"Decisions like this are never easy,” EA's executive VP Patrick Söderlund told Kotaku. “In fact, they are really, really hard. They are also not fast – that’s a mistake some people often make. You know how much work people have put into it, how much creativity has been poured out. We will always look at every way we can keep working on the ideas, and we did a lot of that here. We supported the team and their creative process, and we tried a lot of things. We cut scope. We added things, too. We rethought, redesigned, reimagined. But at some point, you have to be honest with yourselves, and realize that we’re not going to be able to get to where we want to be. And that becomes a very tough call to make.”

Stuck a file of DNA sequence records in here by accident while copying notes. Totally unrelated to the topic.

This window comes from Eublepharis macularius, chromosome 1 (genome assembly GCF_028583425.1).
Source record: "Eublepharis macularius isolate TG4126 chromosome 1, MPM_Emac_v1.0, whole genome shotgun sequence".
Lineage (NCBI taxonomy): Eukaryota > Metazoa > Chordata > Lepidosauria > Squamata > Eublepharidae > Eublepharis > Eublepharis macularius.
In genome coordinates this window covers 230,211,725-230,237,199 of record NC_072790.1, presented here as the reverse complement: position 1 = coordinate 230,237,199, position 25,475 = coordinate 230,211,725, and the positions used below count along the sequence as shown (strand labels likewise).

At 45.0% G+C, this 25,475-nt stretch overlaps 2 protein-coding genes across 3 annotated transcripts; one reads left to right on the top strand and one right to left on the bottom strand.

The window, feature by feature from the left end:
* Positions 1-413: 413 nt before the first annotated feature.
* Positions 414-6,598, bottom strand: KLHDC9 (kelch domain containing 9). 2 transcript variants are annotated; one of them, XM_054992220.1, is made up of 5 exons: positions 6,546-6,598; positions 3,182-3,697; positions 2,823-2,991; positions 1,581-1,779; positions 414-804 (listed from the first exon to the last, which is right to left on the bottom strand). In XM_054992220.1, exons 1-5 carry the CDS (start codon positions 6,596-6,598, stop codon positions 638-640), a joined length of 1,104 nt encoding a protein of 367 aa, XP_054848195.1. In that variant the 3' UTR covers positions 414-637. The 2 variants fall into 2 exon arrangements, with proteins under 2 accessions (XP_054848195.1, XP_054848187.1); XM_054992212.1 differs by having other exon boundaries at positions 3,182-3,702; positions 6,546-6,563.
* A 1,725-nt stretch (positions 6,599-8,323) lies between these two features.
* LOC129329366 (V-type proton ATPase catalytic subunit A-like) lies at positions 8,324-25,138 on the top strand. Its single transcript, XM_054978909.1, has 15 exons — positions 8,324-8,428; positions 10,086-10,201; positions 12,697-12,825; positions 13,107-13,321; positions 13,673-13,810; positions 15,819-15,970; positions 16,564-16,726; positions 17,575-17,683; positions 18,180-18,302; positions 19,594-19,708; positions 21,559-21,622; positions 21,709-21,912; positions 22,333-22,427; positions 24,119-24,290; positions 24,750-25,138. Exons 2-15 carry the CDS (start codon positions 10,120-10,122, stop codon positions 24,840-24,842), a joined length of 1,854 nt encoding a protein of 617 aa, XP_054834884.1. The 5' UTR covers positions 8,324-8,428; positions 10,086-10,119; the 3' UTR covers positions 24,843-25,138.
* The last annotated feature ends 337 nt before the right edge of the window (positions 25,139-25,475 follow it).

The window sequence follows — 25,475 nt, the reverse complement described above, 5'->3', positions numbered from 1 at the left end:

Söderlund assured Kotaku that this really wasn't for the sake of eliminating a costly game that didn't have multiple streams of revenue.

“This truly isn’t about the death of single-player games—I love single-player, by the way—or story and character-driven games,” said Söderlund. “Storytelling has always been part of who we are, and single-player games will of course continue. This also isn’t about needing a game that monetizes in a certain way. Those are both important topics, but that’s not what this is. At the end of the day, this was a creative decision. Our job is to give people a deep enough experience and story, and it’s also to push the boundaries forward. We just didn’t think we were getting it quite right.”

It's silly to think that EA really is out to kill single player games. They continue to allow Bioware to make games like Mass Effect and Dragon Age, they're greenlighting multiple indie games that have a strong focus on story like the upcoming two player co-op game A Way Out, and a lot of their big franchises still include campaigns. Maybe one day a narrative-driven Star Wars game will come out of EA but for now, we must wait and enjoy the movies coming from Disney and the campaign of the upcoming Battlefront II.